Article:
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Redeveloping brownfield for new homes in Derbyshire

Keepmoat Osmaston, Derbyshire

The former Rolls Royce factory site in Osmaston, Derbyshire is an 8.4-hectare site being reinvigorated for residential housing. The site had a high unexploded ordnance (UXO) risk due to bombing during WWII and ground conditions included significantly contaminated Made Ground. Our geotechnical team developed an integrated remediation and earthworks strategy, based on high quality investigation and design, which saved the client between £1.5m-£2m on their foundation costs.




Osmaston, Derbyshire

Service Lines

The former Rolls-Royce main factory site in Osmaston, Derby, is an 8.4-hectare site of vacant land being redeveloped by Keepmoat to deliver 372 new homes.

The site was formerly occupied by Rolls-Royce from 1908 until 2007, where the British heritage brand, manufactured initially the Silver Ghost motorcar, and later and the Merlin engines for the iconic Hurricane, Spitfire and Lancaster aeroplanes. The site was bombed during WWII, so presented a high UXO risk.

Ground conditions comprised highly variable Made Ground between 1m and 4m deep, with significant and numerous obstructions overlying River Terrace Deposits (between 1m and 3m thick) and Mercia Mudstone.

Asbestos, heavy metals, petroleum hydrocarbons, volatile organic compounds (VOCs) and polycyclic aromatic hydrocarbon (PAH) contamination were present in the Made Ground, and heavy metals, petroleum hydrocarbons and VOCs were present in the River Terrace Deposits and groundwater. The site presented a risk to future site users, controlled waters and, therefore, required significant remediation.

Our geotechnical specialists identified several constraints. These included uncontrolled Made Ground of variable strength and compressibility, adverse chemical ground conditions (including the presence of expansive slag), running sands in the Made Ground and river terrace deposits, shallow groundwater, high frequency of relic foundation structure obstructions, and the unsuitability (poor bearing capacity) of site-won material earmarked for engineered fill without modification.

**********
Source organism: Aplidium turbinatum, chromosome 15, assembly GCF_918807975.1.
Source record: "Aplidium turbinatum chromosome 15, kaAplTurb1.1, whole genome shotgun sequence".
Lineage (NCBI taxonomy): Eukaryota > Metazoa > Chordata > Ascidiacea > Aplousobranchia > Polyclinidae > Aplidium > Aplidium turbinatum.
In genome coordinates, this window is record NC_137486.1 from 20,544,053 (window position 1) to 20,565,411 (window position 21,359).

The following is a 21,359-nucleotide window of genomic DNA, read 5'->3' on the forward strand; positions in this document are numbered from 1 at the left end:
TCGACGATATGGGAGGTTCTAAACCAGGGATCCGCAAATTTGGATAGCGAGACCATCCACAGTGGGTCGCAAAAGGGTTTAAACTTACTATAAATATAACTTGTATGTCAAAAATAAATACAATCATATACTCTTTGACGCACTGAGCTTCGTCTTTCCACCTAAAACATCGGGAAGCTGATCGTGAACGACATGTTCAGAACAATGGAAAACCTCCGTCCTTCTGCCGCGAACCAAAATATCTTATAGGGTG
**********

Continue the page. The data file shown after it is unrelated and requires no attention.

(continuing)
As a result, we designed an integrated remediation and earthworks package to create a development platform, with the excavated, remediated and processed soils placed as structural fill, which significantly reduced ongoing foundation costs. This allowed the site to be remediated, with foundations originally designated as piled, to be constructed as shallow reinforced strip foundations within the fill, resulting in a significant reduction in the number of piled plots.

During the implementation of the remediation and earthworks, we found ways to further reduce the number of piled plots. We achieved this by implementing our robust strategy, having a high-level of client, contractor and consultant co-ordination and collaboration, and by adopting a full-time watching brief. This was coupled with high-quality data to inform decision making and ensuring high-quality fill.

The traditional remediation approach (without placing the processed soils as structural fill), would have resulted in piled foundations for 85% of the new properties. Our strategy resulted in only 22% of new properties needing piled foundations, a cost saving for the overall development of between £1.5m-£2m.

This project was shortlisted for a Ground Engineering Award in 2023 in the ‘UK Project with a Geotechnical Value between £500K and £1M’ category.

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